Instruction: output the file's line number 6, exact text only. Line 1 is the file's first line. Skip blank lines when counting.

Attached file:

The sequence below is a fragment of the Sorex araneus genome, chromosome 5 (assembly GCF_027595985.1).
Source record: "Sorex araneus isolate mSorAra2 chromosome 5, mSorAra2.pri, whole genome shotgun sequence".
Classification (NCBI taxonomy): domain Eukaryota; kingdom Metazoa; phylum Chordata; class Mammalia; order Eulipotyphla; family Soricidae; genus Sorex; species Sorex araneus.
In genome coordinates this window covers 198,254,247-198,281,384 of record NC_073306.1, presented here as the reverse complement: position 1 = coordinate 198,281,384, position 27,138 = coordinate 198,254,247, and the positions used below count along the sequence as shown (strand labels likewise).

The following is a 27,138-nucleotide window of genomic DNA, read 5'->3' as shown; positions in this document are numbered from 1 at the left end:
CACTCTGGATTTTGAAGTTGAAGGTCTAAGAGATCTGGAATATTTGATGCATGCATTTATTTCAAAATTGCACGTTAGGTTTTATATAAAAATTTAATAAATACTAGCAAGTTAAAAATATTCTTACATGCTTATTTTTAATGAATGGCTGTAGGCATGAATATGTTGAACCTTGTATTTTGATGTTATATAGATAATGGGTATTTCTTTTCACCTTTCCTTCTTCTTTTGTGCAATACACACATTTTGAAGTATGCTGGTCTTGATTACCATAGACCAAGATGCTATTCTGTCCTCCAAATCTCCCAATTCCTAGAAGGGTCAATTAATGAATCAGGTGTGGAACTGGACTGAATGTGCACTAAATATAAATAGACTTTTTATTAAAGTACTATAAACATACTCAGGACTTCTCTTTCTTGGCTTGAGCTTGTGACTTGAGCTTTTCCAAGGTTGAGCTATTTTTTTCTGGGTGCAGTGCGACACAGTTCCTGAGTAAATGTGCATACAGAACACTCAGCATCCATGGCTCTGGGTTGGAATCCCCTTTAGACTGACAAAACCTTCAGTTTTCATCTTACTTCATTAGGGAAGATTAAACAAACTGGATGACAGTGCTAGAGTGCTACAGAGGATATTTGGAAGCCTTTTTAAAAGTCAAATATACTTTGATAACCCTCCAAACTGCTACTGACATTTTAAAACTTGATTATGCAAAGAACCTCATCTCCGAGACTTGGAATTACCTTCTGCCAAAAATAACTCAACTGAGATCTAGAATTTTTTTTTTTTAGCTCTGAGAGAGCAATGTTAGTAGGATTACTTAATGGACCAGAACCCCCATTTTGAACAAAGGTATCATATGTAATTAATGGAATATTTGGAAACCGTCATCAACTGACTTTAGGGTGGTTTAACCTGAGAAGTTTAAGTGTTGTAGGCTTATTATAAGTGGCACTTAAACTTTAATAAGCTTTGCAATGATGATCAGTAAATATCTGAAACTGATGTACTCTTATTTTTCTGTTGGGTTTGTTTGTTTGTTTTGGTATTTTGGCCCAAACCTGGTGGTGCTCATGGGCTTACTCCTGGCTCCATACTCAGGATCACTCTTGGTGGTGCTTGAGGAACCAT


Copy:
CACTCTGGATTTTGAAGTTGAAGGTCTAAGAGATCTGGAATATTTGATGCATGCATTTATTTCAAAATTGCACGTTAGGTTTTATATAAAAATTTAATAAATACTAGCAAGTTAAAAATATTCTTACATGCTTATTTTTAATGAATGGCTGTAGGCATGAATATGTTGAACCTTGTATTTTGATGTTATATAGATAATGGGTATTTCTTTTCACCTTTCCTTCTTCTTTTGTGCAATACACACATTTTGAAGTATGCTGGTCTTGATTACCATAGACCAAGATGCTATTCTGTCCTCCAAATCTCCCAATTCCTAGAAGGGTCAATTAATGAATCAGGTGTGGAACTGGACTGAATGTGCACTAAATATAAATAGACTTTTTATTAAAGTACTATAAACATACTCAGGACTTCTCTTTCTTGGCTTGAGCTTGTGACTTGAGCTTTTCCAAGGTTGAGCTATTTTTTTCTGGGTGCAGTGCGACACAGTTCCTGAGTAAATGTGCATACAGAACACTCAGCATCCATGGCTCTGGGTTGGAATCCCCTTTAGACTGACAAAACCTTCAGTTTTCATCTTACTTCATTAGGGAAGATTAAACAAACTGGATGACAGTGCTAGAGTGCTACAGAGGATATTTGGAAGCCTTTTTAAAAGTCAAATATACTTTGATAACCCTCCAAACTGCTACTGACATTTTAAAACTTGATTATGCAAAGAACCTCATCTCCGAGACTTGGAATTACCTTCTGCCAAAAATAACTCAACTGAGATCTAGAATTTTTTTTTTTTAGCTCTGAGAGAGCAATGTTAGTAGGATTACTTAATGGACCAGAACCCCCATTTTGAACAAAGGTATCATATGTAATTAATGGAATATTTGGAAACCGTCATCAACTGACTTTAGGGTGGTTTAACCTGAGAAGTTTAAGTGTTGTAGGCTTATTATAAGTGGCACTTAAACTTTAATAAGCTTTGCAATGATGATCAGTAAATATCTGAAACTGATGTACTCTTATTTTTCTGTTGGGTTTGTTTGTTTGTTTTGGTATTTTGGCCCAAACCTGGTGGTGCTCATGGGCTTACTCCTGGCTCCATACTCAGGATCACTCTTGGTGGTGCTTGAGGAACCAT